Kevin Houk and his Penn State team were told their client, a major bank, might have been the target of a data-breach attempt. Someone threatened to make customers’ information public unless the bank paid him off.
It was part of a scenario at the Deloitte Foundation’s annual Cyber Threat Competition in November, but it doesn’t sound like fiction. In fact, the threat of cybercrime is all too real.
It was real for Target in 2013 when millions of customer credit card numbers were accessed by hackers. And it was real for the Democratic National Committee last summer when its staff members’ emails were hacked and made public.
At Penn State, instructors, students and researchers are paying increasing attention to cybersecurity and the protection of personal data.
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For students, knowing how to code and program won’t cut it — security engineers must know how to apply these skills after assessing a threat.
Houk, vice president of Penn State’s Competitive Cybersecurity Organization, said competitions like Deloitte’s in Westlake, Texas, are where he can put into action the principles he studies in the security and risk analysis program.
“They give challenges you would find in the real world,” the Falls Church, Va., native said. “It’s not enough nowadays for people to just go to class and go home.”
Competitions aren’t new to Houk, who has participated in them since high school. As important as knowing how to secure a computer, he said, is knowing how to exploit one.
“The job of the security person is a heck of a lot harder than the job of a hacker. The hacker only has to find one way in,” Gerry Santoro said. “The cybersecurity professional needs to be aware of all possible ways in and understand how to deal with them.”
Santoro is coordinator for the College of Information Sciences and Technology risk analysis program.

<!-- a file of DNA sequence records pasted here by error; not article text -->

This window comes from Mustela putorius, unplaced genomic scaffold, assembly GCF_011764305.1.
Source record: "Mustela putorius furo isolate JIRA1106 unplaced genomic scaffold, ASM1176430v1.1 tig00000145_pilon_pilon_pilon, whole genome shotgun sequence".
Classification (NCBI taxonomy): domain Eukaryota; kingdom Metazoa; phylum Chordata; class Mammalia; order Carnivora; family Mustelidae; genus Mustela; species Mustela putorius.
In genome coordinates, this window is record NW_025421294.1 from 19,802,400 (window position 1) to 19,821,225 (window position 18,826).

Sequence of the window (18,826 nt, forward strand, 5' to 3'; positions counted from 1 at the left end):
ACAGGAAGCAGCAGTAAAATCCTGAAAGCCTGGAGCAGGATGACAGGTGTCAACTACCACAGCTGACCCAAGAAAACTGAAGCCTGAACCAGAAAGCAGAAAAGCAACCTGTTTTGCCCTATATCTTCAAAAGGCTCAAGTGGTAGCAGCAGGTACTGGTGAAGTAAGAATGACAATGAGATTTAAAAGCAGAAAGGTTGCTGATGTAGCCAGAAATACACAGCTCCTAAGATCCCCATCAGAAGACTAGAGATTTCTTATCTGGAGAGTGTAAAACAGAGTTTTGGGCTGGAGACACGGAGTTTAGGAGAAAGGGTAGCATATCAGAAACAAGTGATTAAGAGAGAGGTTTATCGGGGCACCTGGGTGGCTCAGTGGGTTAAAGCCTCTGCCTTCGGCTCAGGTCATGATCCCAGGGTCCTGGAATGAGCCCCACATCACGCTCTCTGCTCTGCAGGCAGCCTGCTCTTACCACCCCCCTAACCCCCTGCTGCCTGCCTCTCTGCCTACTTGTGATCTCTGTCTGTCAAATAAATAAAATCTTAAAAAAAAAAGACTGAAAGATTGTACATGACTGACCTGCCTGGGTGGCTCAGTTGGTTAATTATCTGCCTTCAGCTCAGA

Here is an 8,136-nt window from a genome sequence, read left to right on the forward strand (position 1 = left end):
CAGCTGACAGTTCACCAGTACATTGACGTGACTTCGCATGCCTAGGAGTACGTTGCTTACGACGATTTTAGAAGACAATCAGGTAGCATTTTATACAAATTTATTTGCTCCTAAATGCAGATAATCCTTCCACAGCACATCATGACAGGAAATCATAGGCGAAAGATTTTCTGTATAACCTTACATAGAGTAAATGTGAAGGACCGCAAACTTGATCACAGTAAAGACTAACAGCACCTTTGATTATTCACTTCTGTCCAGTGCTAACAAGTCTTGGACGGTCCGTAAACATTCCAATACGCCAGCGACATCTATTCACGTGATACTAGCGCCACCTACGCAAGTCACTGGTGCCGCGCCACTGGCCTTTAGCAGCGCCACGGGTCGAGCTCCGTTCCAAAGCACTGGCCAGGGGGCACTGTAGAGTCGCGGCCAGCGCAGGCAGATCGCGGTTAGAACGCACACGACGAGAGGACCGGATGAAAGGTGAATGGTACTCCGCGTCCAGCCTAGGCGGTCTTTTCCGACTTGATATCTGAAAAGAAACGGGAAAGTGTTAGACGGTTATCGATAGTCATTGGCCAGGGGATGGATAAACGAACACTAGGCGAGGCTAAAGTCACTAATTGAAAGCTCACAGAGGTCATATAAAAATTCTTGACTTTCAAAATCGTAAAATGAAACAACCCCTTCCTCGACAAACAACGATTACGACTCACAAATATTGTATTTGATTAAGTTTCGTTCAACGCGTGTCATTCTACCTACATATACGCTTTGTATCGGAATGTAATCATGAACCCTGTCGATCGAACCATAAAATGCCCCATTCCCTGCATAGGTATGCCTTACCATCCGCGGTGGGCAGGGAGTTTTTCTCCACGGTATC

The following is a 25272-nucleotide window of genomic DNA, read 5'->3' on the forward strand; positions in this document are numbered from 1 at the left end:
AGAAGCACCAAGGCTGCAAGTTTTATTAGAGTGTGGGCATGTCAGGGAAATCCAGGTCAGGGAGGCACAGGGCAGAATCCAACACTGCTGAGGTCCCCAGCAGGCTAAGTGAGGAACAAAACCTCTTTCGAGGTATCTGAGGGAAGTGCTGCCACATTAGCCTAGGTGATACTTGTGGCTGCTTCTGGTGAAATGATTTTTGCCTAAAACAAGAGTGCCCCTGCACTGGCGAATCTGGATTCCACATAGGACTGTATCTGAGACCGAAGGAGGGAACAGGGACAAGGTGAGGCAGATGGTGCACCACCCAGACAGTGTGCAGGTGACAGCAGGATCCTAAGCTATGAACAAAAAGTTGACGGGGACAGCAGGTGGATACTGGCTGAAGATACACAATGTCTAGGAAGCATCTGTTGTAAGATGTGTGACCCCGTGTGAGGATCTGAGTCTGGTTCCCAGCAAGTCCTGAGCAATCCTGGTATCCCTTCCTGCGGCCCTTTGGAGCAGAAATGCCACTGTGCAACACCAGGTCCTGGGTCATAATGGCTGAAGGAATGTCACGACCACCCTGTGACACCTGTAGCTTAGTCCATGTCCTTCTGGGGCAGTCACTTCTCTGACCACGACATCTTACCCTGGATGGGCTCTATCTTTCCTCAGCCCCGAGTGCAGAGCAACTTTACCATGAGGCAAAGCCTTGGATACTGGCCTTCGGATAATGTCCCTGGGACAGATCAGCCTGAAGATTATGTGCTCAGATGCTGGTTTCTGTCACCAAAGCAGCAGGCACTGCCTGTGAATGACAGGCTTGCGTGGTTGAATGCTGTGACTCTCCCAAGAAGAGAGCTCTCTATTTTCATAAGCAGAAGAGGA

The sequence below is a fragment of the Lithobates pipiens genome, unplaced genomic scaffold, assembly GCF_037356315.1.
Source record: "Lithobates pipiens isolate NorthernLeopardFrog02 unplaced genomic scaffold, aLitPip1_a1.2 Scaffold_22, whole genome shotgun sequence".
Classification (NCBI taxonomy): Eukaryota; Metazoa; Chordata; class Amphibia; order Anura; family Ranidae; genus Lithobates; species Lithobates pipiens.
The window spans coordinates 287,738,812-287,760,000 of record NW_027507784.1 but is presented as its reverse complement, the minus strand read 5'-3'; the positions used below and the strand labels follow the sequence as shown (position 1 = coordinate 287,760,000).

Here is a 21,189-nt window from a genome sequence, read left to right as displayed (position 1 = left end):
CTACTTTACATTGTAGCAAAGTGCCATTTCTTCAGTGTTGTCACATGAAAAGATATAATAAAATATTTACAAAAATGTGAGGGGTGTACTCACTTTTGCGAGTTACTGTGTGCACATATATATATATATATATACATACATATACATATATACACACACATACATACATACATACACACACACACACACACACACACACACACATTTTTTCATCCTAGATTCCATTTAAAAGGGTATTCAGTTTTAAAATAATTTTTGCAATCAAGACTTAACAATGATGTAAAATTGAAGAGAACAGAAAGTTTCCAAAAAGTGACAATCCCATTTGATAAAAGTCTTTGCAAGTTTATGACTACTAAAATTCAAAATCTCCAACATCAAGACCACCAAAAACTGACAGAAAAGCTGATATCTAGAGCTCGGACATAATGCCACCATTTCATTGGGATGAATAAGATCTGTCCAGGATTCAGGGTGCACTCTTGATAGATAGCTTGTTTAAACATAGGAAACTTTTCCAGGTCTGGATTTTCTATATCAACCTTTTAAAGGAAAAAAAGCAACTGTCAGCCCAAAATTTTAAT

In 2014, the program was designated by the Committee on National Security Systems — a government organization responsible for security standards — as a National Center for Academic Excellence.
Santoro’s students are taught not only how basic security programs such as firewalls, intrusion detection and authentication systems work, but also how to respond to potential problems without running afoul of the law.
This is a break from the way cybersecurity has been approached so far, he said. In the past, employers often assumed that a degree in information technology was qualifier enough for security responsibilities.
“The many breaches that we’ve seen have been an example of that,” Santoro said
The cybersecurity field has grown rapidly, he said, and many of his students graduate and go on to high-paying jobs.
While corporations and governments are wary of prying eyes, others at Penn State are wary of prying corporations and governments. The amount of personal data, such as search histories, geolocations and Facebook friends, can form a telling profile of a person.
“We now live in … a far more perfect, panoptic environment — this environment where we’re always surveilled, we’re always watched,” said Sascha Meinrath, the Penn State Palmer chair of telecommunications. “We’re always thinking that we might be surveilled or watched. The implications of that are profound.”
Meinrath is a technology policy expert and activist. He was named to his position in 2015 after years of work for a public policy think tank, New America, in Washington, D.C.
In 2014, Meinrath founded X-Lab, a think tank that examines the relationship between personal computer technology and privacy rights. It’s a perspective he brings to the classroom.
One of the first things Meinrath shows students in his courses is a function nestled in the privacy settings of their iPhones. Dig deeper into that menu and you can find the “frequent locations” function; it will show you a map of all the places you’ve traveled with your phone — and the time of each visit.
“It’s kind of spooky,” Meinrath said. “The reality is, we don’t know who this data is being sold to and what they’re being used for.”
Users aren’t always aware of what they authorize a company to know about themselves when they accept the lengthy terms-of-service agreements common for services like Facebook or Instagram. Meinrath suggested that advertisers might be interested in such data for targeted ads, but he admitted that the truth is “unknowable.”
X-Lab projects, by contrast, give users more autonomy over their personal data. Commotion Wireless, which Meinrath began working on during his time in Washington, is one such initiative.
Commotion provides tools for users to create their own mesh networks — wireless connections between computers that allow them to share data without using the internet. The work of X-Lab, Meinrath said, is to look at the trajectory of public policy and thought, and develop technology that will empower and connect users now.
“Just because a technology does enable a certain level of data collection … doesn’t mean that’s a good thing,” Meinrath said.
Matt Guerry is a Penn State journalism student.